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Who Sang It Best: “The House Of The Rising Sun”

house-of-the-rising-sun

By Richard Reitzfeld

It dawned on me the other day that a recurring argument I get into with a lot of my friends with similar tastes in music to my own is, “who sang [insert song here] better?”

Does the original artist of a song get extra points for creating the song, chord progression, and basis of inflection, or are you taking both versions at face value? Many an hour have I spent locked in heated debate over the best version of “Take Me To The River” or “Love Reign O’er Me.”

I think what I really enjoy about these arguments is that there’s no right or wrong. What it really boils down to is two people just showing off their love for a song, and the depths to which they’ve analyzed it. And that’s pretty righteous if you ask me.

So for today, I wanted to take a look at a song that I am personally very conflicted about: “The House of the Rising Sun.” The two versions in question here are sung by The Animals and by Bob Dylan.

No question, both versions are tops for me. I could listen to either on loop. One thing that makes “The House Of the Rising Sun” so interesting is that its origins are unknown. The oldest recorded version of it dates as far back as 1934, and every indication is that the song was around for years before that. However, arguably, the two best known versions are those of Bobby D and The Animals.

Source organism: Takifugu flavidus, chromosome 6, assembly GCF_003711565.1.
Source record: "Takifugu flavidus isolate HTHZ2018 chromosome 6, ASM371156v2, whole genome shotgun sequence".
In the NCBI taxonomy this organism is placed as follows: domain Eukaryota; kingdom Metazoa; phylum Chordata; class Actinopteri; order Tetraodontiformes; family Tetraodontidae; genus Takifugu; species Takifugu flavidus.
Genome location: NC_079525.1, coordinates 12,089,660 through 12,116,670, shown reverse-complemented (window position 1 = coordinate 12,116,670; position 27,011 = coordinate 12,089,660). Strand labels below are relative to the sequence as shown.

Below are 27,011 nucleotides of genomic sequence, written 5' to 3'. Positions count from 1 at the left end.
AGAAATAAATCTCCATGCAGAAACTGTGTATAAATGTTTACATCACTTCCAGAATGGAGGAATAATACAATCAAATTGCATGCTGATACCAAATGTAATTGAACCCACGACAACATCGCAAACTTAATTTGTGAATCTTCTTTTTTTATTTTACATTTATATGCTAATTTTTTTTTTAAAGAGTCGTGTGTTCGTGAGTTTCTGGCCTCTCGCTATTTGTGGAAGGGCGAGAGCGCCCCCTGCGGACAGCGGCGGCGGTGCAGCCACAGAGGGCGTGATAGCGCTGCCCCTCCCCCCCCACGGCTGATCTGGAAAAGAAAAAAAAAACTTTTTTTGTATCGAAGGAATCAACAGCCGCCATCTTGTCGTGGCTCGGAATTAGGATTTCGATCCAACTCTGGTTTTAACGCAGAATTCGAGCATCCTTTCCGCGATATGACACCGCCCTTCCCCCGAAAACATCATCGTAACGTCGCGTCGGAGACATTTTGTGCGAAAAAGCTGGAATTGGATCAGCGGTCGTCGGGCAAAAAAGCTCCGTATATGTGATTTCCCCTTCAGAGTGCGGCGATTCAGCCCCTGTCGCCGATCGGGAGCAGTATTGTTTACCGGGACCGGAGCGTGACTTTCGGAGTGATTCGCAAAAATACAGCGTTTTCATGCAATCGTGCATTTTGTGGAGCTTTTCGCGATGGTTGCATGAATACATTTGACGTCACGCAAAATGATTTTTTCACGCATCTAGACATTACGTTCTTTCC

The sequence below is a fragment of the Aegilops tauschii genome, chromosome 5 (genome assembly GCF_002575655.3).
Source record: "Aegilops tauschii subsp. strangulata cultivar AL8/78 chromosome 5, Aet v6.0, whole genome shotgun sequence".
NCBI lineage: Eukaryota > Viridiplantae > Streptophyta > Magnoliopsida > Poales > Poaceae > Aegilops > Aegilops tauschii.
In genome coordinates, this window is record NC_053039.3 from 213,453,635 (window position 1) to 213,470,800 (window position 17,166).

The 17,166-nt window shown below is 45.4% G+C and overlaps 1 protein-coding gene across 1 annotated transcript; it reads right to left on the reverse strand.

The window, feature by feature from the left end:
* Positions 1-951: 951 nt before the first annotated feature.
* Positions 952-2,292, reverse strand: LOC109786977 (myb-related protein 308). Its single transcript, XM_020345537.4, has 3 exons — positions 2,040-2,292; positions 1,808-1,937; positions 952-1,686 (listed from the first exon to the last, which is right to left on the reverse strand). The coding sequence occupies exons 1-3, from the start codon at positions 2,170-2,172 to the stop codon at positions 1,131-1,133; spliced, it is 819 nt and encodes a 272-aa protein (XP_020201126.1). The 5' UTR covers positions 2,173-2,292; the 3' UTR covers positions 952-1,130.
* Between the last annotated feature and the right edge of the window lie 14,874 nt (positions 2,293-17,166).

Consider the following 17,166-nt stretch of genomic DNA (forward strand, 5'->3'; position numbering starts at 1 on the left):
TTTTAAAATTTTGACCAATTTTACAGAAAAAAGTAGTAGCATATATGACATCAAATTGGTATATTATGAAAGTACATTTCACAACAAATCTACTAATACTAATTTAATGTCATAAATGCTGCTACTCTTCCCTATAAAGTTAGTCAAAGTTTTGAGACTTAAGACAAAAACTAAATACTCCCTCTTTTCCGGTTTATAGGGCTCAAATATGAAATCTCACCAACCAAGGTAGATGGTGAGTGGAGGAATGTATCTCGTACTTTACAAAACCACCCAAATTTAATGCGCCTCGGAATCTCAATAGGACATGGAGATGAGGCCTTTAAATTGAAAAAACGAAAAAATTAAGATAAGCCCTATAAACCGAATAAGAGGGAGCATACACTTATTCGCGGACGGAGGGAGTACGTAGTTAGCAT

So let’s get into it. As I see it, what it comes down to is structure and polish versus raw emotion. The Animals version is largely structured in that the pacing of the delivery of the lyrics is in tune with the instrumentals throughout the song. As such what you get is a song that’s easier on the ears, and easier to sing along to.

The Dylan version on the other hand is much the opposite. You’ve got the acoustic guitar pumping chords in the same order and at the same rate, but Dylan is everywhere. He holds notes too long, the volume changes, his voice cracks… but it works. It works damn well.

And oddly enough, the timbre of both versions is opposite their structures. The Animals’ version has a very rough gritty tone to it that matches the disorganization of the Dylan version, whereas Dylan’s interpretation has a much cleaner sound despite it’s unpredictability.

Now for me–and I really worry that this sounds pretentious–those who are satisfied with The Animals’ version when presented with both, and I use the word “satisfied” intentionally, are so because they prefer to listen shallowly. They’re looking to be pleased, not stimulated. But that’s not necessarily bad… It’s definitely a more pleasing version of the song.

But I prefer something that makes me think and feel, and for that I have to go with Bob Dylan. The honesty with which the song is sung, while not the must pleasant sounding, is moving. And the crescendos–for me at least–feel like he is personally ripping my heart out like that creepy shaman dude from Indiana Jones and the Temple of Doom and stomping on it.

I feel that the best thing a song – or any piece of art really – is to make you feel something, good or bad. And in that, Bob Dylan’s “House Of The Rising Sun” is a clear winner for me.